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Entanet Unconvinced by BT’s Plan to Scrap Traditional Phone Services

Wednesday, July 1st, 2015 (2:06 am) - Score 551

Entanet, which supplies broadband and telecoms services to a number of UK ISPs and businesses, says they’re “not convinced” by BT’s hope of being able to replace their old traditional phone services, including a relaxation of related regulation, with a new pure IP based network within the next 10 years.

The comments follow last week’s remark by BT’s Director of Regulatory Affairs, Mark Shurmer, who called on Ofcom to support a “sunset” clause for their existing phone services (here). “We believe obsolete regulation should be rolled back, rather than clinging on until the last user dies,” said Shurmer.

At present Ofcom requires BT to provide a traditional phone service to customers upon request. But voice calls are becoming increasingly mobile or IP based and people are steadily moving towards only using their fixed lines for broadband, thus the need for traditional voice services is being eroded.

But Entanet points out that not even BT can be sure of where the market will be in ten years’ time, although it’s an easy bet that IP (Internet Protocol based) technology will be significantly more common than it is today.

Paul Heritage-Redpath, Entanet’s Product Manager, said:

Whether by choice or through lack of technical understanding and even economics, some customers using legacy infrastructure will not wish to move to an IP based connection. For them, having to spend more money to have an Internet connection in order to make and receive calls is unlikely to be popular.

With that in mind, even in 10 years’ time, we could still suffer from not-spots or at least poor speeds in some areas. Would this affect the quality or even ability to take advantage of this new voice infrastructure, given the sensitivity of VoIP traffic to jitter and packet loss and the challenges of delivering reliable broadband over long lines? If that’s the case, their suggested further investment into broadband will surely be an essential requirement!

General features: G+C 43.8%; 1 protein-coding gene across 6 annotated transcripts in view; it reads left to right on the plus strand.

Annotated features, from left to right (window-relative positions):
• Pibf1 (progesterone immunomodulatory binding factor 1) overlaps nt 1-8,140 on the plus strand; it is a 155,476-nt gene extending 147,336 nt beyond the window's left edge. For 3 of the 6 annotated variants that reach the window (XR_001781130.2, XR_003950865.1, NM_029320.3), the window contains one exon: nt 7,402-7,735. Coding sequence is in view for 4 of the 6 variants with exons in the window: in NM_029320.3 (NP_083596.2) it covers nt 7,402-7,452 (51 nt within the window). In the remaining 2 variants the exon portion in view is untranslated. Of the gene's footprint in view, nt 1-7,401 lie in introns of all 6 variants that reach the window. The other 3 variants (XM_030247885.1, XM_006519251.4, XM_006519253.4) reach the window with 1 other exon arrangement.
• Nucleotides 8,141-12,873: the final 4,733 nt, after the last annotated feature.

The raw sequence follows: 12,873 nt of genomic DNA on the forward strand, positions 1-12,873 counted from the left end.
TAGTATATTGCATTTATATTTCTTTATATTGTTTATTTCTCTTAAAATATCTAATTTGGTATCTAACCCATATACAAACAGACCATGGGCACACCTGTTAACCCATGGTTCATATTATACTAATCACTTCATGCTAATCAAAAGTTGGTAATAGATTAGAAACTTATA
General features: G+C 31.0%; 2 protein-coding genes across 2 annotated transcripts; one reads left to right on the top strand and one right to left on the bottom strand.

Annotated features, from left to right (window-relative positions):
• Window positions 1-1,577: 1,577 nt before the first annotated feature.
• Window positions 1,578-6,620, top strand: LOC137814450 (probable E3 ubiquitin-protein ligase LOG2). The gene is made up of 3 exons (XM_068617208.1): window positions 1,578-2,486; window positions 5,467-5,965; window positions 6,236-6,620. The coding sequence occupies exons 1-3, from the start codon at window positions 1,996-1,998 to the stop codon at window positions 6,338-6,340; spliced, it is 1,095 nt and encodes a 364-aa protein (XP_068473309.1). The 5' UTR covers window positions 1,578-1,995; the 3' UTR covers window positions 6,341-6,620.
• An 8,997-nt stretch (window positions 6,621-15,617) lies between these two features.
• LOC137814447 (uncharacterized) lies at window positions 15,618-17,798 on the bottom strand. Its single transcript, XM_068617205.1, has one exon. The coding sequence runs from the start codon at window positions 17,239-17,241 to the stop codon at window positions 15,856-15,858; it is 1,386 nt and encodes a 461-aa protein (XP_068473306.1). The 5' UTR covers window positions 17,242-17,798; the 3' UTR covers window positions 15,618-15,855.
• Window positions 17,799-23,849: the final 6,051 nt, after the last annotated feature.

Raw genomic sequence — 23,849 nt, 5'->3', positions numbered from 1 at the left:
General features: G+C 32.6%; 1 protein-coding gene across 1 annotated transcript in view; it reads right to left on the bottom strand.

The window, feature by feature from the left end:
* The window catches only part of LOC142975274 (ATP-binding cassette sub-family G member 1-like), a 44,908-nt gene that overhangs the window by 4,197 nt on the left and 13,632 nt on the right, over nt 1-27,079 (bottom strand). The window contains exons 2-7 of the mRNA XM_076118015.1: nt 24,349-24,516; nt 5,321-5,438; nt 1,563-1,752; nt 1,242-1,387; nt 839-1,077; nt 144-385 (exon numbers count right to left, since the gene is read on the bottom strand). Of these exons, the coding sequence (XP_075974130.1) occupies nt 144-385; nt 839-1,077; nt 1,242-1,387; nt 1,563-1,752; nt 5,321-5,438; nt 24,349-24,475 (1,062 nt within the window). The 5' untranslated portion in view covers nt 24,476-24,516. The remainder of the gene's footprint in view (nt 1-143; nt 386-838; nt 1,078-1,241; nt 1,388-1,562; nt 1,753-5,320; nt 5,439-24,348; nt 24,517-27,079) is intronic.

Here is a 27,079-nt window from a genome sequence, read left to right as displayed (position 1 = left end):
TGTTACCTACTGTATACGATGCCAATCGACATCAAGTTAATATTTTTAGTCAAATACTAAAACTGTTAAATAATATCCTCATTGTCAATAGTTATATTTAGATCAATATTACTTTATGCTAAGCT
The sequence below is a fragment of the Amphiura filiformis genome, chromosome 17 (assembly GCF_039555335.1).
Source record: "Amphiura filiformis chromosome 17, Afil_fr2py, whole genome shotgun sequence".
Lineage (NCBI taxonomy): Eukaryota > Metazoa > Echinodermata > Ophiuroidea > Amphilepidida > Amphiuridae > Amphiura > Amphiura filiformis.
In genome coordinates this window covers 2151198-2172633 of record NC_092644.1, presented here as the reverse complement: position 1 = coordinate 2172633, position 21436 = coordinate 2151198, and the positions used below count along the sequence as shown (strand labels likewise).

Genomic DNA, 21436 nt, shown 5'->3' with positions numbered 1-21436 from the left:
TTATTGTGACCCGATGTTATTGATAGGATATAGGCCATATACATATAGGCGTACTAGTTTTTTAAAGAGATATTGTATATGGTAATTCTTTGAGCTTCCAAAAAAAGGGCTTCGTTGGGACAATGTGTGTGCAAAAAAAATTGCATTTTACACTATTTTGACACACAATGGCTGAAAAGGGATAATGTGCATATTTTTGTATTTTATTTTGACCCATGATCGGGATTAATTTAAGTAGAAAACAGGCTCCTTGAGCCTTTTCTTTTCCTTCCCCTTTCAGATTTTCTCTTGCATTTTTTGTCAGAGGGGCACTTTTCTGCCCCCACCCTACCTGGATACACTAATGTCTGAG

What about the effect on the emergency services? Ofcom already requires that VoIP service providers make available the means for customers to register the physical address of their telephone numbers, although it’s not known how many customers actually do. Therefore the risk of emergency service operators being unable to respond quickly is high. What measures would be required to effectively save lives?

Whilst we understand BT’s intentions to move to a newer technology and applaud its plans for investment into future proof networks and infrastructure, we’re not convinced that it will be plausible to fully remove the existing PSTN infrastructure within the next 10 years and we are doubtful that Ofcom will agree to relax its regulatory obligations.”

It’s important to stress that BT aren’t talking about scrapping the physical lines that run into your home, which carry both voice and broadband services. Instead this is more a reflection of the underlying voice calling services and related regulation. Ofcom are due to post the first proposals of their current strategic review by the end of this year.

Leave a Comment
3 Responses
  1. Avatar Alex says:

    Perhaps if the number of houses with phone service had been dropping over the years, it would’ve been more convincing that it’s a dying service which should be replaced or deregulated.

    However we’re currently stuck in a market where you’re pretty much forced to have a phone service, and ISPs are continuing to put price increases on the landline rental.

    1. Avatar MikeW says:

      Though, as ever, you need to take care distinguishing what proportion of the line rental is destined for rental of the voice service, and what proportion is for rental of the actual, you know, line.

  2. Avatar tonyp says:

    Having a POTS telephone with the local LV 20ma current loop supplying power does mean that emergency services are available even when the domestic AC power is not there. OK that won’t help when the phone line is severed or destroyed in some way but reliance on IP technology for everything is IMHO a bit risky for vulnerable folk. Mobiles are fine for calling emergency services but only while their charge lasts in a power outage.

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